Chief Justice Georgina Wood Blazes a trail

By Pearl Odame —

Chief Justice Georgina Wood

Chief Justice Georgina Wood

WITH  just two years to go before her, term ends, folks are wondering what Justice Theodora  Georgina Woods will do for an encore. The trail blazing head of Ghana’s Judiciary has earned the trust of presidents across the nation’s polarized political divide.

She has helped bolster Ghana’s legendary democracy by approving an unprecedented live broadcast of Supreme Court hearings to decide if the 2012 election of President John Mahama should be overturned. More recently she fired judges implicated in the biggest corruption scandal in Ghana’s judicial history.

At her swearing in ceremony in 2007 the then President, John Agyekum Kufuor, urged Justice Wood to be firm, impartial and humane, and to provide the right leadership to give the judiciary a new image.

She came to the job highly qualified. Mrs. Wood had her basic education at the Bishop’s Girls and Methodist Schools in Dodowa, and later at Mofraturo Girls School before going on to Wesley Girls’ High School in Cape Coast for her secondary education. She studied law at the country’s premiere tertiary institutions including the University of Ghana and the Ghana Law School. She was truly “made in Ghana.”

Her career in the administration of justice started with the Ghana Police Service, where she was a deputy superintendent and public prosecutor for three years before becoming a District Magistrate in 1974. She moved on to serve in diverse roles in the judiciary – at the Circuit and High Courts, and as a presiding judge of the Appeals Court – and was appointed to the Supreme Court in 2002.

Her conviction

When Chief Justice Wood first took office, she acknowledged the country’s justice system was generally perceived as weak and corrupt. “The challenges facing the Judiciary are surmountable but I believe that through the collective will and effort of all, I have no doubt that, the confidence in the institution would be restored,” she said at her swearing in ceremony in 2007.

Her Ladyship had no illusions about the heavy burden placed on her shoulders and the expectations of the people. But she was up to the task. Many women, she had said, were looking up to her for inspiration and she pledged not to let the nation down.

Landmark actions

A year after she assumed office as Chief Justice she introduced the ‘Justice for All’ programme to decongest the country’s prisons. This led to the release of some remand prisoners who had been in jail for years without trial.

Her unprecedented decision in 2013 to allow television cameras into the Supreme Court for the live coverage of the biggest election dispute in Ghana’s history earned her public admiration.

Many analysts credited that decision as a contributory factor to the peace that prevailed when the outcome of the case was finally announced.

Tackling corruption

Perhaps, her biggest achievement yet, is the courage and firmness she exhibited in handling the judicial scandal that rocked the nation in 2015.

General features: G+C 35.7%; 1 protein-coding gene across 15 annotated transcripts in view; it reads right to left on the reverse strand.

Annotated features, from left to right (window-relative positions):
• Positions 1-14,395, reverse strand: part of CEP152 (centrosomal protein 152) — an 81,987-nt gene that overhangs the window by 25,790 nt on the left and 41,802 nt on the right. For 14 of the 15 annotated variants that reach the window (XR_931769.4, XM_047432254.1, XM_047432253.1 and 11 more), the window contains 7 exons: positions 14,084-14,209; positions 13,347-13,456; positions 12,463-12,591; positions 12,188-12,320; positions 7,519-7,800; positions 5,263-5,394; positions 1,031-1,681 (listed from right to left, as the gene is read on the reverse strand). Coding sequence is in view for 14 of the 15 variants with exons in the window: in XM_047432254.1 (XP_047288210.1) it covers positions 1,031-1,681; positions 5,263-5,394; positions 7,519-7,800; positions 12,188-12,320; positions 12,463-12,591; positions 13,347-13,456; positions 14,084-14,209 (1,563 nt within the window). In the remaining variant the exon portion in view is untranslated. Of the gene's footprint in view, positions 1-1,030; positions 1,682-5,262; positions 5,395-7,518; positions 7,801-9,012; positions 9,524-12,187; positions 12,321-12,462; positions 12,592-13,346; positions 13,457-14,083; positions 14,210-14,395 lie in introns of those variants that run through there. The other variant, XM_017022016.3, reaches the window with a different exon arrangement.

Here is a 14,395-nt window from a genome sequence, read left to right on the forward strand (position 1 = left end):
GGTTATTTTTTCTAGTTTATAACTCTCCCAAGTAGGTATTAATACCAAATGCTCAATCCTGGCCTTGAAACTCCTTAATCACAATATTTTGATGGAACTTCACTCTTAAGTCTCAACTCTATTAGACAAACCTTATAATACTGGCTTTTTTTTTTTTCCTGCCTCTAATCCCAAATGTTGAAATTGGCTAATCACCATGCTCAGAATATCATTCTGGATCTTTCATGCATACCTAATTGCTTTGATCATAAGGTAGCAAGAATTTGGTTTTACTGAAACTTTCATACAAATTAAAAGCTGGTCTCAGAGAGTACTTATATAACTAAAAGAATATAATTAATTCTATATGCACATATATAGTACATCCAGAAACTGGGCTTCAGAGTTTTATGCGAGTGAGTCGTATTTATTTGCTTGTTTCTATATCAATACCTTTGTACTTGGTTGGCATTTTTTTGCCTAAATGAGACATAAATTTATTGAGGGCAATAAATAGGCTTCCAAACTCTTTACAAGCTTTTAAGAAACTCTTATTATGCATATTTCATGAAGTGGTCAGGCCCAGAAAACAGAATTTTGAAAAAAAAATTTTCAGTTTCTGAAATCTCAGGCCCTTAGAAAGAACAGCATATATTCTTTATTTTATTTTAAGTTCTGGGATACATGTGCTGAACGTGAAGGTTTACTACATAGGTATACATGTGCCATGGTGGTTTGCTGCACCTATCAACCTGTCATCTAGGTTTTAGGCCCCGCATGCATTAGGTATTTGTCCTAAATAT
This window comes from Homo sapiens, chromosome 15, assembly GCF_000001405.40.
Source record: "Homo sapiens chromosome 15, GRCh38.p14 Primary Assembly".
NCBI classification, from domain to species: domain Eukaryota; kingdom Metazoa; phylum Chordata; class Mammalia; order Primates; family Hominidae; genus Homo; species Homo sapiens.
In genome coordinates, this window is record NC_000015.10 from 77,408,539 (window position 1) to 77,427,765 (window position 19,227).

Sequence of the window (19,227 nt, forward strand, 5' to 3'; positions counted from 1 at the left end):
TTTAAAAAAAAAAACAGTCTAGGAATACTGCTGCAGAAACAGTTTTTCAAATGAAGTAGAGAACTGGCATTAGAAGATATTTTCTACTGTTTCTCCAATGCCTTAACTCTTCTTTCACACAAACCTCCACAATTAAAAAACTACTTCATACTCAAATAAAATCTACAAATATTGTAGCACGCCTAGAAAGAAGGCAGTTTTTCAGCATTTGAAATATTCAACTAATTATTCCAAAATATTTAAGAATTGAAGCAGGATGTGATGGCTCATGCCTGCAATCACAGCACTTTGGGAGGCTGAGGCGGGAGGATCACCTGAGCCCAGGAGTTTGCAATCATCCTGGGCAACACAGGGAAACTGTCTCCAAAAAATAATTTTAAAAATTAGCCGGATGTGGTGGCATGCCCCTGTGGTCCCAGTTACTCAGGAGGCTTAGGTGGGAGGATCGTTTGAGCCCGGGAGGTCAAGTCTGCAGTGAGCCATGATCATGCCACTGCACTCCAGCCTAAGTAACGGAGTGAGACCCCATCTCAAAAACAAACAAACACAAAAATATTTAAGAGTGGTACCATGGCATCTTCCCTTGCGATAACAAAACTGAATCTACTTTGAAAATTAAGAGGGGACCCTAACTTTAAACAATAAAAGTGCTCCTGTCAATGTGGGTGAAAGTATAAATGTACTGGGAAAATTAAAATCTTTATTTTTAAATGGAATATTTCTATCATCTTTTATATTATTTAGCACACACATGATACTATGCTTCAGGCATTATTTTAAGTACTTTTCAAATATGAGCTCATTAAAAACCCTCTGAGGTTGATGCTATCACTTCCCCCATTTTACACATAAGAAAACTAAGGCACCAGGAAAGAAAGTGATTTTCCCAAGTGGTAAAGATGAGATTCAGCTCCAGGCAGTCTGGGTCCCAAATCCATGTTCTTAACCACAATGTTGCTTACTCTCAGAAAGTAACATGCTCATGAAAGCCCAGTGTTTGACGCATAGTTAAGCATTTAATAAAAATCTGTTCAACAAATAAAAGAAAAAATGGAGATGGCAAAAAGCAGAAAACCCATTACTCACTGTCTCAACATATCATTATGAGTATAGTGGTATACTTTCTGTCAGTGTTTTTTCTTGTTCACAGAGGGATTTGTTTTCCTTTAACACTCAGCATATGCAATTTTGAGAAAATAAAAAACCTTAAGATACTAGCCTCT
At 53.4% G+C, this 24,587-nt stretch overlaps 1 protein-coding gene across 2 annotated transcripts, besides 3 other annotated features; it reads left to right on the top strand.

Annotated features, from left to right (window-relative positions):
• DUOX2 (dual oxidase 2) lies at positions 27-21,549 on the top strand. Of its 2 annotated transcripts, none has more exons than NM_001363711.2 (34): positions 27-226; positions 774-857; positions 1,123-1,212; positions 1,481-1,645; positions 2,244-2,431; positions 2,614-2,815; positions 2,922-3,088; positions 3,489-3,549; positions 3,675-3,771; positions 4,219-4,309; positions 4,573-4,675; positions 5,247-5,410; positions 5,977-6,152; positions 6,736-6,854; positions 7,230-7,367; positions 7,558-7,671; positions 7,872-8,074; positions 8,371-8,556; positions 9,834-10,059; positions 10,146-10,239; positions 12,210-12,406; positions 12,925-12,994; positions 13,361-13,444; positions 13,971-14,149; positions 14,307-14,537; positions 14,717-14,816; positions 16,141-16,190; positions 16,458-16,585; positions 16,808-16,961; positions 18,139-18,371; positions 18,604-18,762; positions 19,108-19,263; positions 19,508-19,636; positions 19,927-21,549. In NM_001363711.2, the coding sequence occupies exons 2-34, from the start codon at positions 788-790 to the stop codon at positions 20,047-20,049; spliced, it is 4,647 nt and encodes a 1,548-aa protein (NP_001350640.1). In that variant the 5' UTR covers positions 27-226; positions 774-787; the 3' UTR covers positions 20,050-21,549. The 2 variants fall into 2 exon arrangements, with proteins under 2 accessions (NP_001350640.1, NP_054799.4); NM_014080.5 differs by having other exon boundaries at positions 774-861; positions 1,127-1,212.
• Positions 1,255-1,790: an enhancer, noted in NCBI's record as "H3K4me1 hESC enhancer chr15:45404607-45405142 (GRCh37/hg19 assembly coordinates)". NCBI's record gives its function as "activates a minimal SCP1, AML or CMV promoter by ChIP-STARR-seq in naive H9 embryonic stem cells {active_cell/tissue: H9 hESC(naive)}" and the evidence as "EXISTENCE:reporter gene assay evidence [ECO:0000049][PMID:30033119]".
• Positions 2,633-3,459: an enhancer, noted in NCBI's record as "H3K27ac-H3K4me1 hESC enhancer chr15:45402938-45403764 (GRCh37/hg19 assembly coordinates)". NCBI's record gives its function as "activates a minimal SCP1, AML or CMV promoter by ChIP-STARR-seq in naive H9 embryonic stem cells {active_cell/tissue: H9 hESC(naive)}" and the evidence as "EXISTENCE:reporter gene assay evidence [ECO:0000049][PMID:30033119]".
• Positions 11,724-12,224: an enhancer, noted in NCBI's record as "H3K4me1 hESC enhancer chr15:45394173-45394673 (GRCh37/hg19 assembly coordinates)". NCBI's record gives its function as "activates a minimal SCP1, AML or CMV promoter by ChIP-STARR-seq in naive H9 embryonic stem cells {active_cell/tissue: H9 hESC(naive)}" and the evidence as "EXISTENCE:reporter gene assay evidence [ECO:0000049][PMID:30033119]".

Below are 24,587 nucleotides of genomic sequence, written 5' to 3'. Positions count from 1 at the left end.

One hundred and eighty judges and judicial staff were caught on video by an investigative journalist, allegedly accepting various forms of bribe from litigants and relatives of suspects. Contrary to the general public perception that no action would be taken against them, Georgina Wood disappointed the doubters by upholding the rule of law. She set the disciplinary process in motion and in a matter of months, 20 circuit court judges and magistrates were found culpable by the Disciplinary Committee of the Judicial Council and subsequently dismissed. That process is still on going.

Allegations of corruption in the judiciary have been a great source of concern to Wood throughout her tenure.

“I repeat, allegations of corruption continue to embarrass the administration of justice in Ghana. From members of the Bench to Bailiffs and everyone in between, court officials and administrative appendages have been accused of corruption,” she said at the Ghana Bar Association annual general conference in 2014.

It is not only the system that Justice Wood had sought to reform. Under her leadership, modern new court buildings have been built in Accra, Kumasi and at the district level, and modernised.

Building a new image

This year, Her Ladyship started the process of replacing the sacked judges. She appointed five circuit court judges and nine magistrates. But before swearing them in, another historic step was taken under her leadership. The Judicial Council published the names of the appointees in national newspapers and encouraged the general public to send in information that could compromise their work or dent the image of the judiciary.

When she bows out in 2017 on retirement, Chief Justice Georgina Theodora Wood will go down in history not only as Ghana’s first female Chief Justice but also as the longest serving chief justice under the country’s 4th Republican Constitution, and she would have sworn in her forth President. – Georgina Wood Leads Africa.

Image credit: Graphic Online

 

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